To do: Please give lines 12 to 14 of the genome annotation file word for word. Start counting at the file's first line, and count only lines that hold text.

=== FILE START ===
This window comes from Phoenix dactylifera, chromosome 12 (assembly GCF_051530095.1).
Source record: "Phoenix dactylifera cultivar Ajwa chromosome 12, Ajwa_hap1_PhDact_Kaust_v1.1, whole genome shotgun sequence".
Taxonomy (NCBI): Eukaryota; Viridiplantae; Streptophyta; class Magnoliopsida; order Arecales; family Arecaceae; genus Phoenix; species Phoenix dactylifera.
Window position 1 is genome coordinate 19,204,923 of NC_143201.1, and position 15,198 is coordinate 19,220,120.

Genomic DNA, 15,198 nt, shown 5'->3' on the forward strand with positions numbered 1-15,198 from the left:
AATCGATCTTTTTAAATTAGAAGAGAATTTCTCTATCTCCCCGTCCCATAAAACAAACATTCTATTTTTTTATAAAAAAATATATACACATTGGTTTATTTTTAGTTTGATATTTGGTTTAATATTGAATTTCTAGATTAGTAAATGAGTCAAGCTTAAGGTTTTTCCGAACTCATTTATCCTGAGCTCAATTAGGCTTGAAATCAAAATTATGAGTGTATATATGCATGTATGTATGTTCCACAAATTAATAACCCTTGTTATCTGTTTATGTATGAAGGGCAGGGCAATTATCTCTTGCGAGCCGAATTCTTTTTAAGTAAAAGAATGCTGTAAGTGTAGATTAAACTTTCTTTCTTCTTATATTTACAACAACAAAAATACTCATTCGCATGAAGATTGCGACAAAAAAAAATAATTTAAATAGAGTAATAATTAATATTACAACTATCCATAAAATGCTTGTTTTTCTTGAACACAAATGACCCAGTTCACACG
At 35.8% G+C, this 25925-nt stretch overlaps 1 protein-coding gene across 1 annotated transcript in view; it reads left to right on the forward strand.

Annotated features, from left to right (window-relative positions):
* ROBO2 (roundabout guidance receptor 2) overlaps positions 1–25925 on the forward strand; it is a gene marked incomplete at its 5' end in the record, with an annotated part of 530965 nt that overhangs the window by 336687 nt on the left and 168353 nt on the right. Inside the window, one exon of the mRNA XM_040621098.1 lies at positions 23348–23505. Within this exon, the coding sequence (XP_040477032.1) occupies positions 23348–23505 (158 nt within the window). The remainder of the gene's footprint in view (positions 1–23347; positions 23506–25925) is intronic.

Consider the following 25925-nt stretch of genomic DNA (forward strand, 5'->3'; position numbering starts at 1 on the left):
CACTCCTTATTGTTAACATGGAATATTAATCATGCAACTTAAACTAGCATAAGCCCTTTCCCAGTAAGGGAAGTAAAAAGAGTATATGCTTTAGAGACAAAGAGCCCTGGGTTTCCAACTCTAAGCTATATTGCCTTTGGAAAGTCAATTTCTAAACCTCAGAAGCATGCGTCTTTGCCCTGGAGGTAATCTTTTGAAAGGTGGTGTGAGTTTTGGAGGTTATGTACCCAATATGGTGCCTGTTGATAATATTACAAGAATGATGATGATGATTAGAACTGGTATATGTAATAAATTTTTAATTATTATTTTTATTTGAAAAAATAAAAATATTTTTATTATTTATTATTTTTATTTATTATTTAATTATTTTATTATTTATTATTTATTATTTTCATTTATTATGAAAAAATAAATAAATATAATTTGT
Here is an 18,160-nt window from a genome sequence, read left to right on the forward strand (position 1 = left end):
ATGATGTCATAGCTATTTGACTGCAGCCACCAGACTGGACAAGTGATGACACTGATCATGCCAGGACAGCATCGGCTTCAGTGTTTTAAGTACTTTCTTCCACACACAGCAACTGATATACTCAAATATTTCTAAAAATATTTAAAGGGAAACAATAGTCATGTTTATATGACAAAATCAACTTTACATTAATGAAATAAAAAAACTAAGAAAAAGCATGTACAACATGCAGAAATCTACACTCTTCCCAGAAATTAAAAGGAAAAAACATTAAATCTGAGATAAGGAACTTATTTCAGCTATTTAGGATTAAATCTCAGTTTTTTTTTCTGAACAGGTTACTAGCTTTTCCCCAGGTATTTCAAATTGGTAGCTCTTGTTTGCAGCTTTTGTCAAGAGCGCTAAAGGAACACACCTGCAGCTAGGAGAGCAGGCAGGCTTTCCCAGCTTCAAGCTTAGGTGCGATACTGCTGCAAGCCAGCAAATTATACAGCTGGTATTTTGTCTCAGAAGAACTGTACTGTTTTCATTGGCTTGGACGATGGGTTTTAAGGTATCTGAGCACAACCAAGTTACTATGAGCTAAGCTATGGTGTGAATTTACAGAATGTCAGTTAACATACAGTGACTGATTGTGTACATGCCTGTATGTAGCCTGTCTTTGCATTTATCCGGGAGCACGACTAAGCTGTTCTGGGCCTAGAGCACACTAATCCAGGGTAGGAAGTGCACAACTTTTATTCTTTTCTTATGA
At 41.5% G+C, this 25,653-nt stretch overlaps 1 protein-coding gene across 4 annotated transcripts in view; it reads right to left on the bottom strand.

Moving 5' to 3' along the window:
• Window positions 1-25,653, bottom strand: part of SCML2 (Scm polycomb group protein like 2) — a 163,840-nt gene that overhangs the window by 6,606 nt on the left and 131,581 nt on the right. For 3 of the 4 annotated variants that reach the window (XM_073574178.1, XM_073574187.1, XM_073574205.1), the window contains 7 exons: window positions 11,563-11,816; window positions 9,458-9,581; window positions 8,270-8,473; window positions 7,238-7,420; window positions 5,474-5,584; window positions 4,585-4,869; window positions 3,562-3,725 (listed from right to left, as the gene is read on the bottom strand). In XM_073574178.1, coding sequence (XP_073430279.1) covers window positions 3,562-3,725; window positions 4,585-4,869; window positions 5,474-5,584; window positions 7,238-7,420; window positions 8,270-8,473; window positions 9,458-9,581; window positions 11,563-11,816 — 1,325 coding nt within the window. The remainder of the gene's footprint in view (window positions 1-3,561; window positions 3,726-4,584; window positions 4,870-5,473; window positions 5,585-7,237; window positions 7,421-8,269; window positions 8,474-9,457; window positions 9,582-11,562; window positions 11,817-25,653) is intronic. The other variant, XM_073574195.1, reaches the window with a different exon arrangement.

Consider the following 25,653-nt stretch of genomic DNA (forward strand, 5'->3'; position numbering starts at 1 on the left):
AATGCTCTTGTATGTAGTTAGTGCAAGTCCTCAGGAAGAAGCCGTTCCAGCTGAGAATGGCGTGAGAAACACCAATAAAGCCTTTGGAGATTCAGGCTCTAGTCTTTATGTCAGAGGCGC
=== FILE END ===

Here is an 18,160-nt window from a genome sequence, read left to right on the forward strand (position 1 = left end):
ATGATGTCATAGCTATTTGACTGCAGCCACCAGACTGGACAAGTGATGACACTGATCATGCCAGGACAGCATCGGCTTCAGTGTTTTAAGTACTTTCTTCCACACACAGCAACTGATATACTCAAATATTTCTAAAAATATTTAAAGGGAAACAATAGTCATGTTTATATGACAAAATCAACTTTACATTAATGAAATAAAAAAACTAAGAAAAAGCATGTACAACATGCAGAAATCTACACTCTTCCCAGAAATTAAAAGGAAAAAACATTAAATCTGAGATAAGGAACTTATTTCAGCTATTTAGGATTAAATCTCAGTTTTTTTTTCTGAACAGGTTACTAGCTTTTCCCCAGGTATTTCAAATTGGTAGCTCTTGTTTGCAGCTTTTGTCAAGAGCGCTAAAGGAACACACCTGCAGCTAGGAGAGCAGGCAGGCTTTCCCAGCTTCAAGCTTAGGTGCGATACTGCTGCAAGCCAGCAAATTATACAGCTGGTATTTTGTCTCAGAAGAACTGTACTGTTTTCATTGGCTTGGACGATGGGTTTTAAGGTATCTGAGCACAACCAAGTTACTATGAGCTAAGCTATGGTGTGAATTTACAGAATGTCAGTTAACATACAGTGACTGATTGTGTACATGCCTGTATGTAGCCTGTCTTTGCATTTATCCGGGAGCACGACTAAGCTGTTCTGGGCCTAGAGCACACTAATCCAGGGTAGGAAGTGCACAACTTTTATTCTTTTCTTATGA
At 41.5% G+C, this 25,653-nt stretch overlaps 1 protein-coding gene across 4 annotated transcripts in view; it reads right to left on the bottom strand.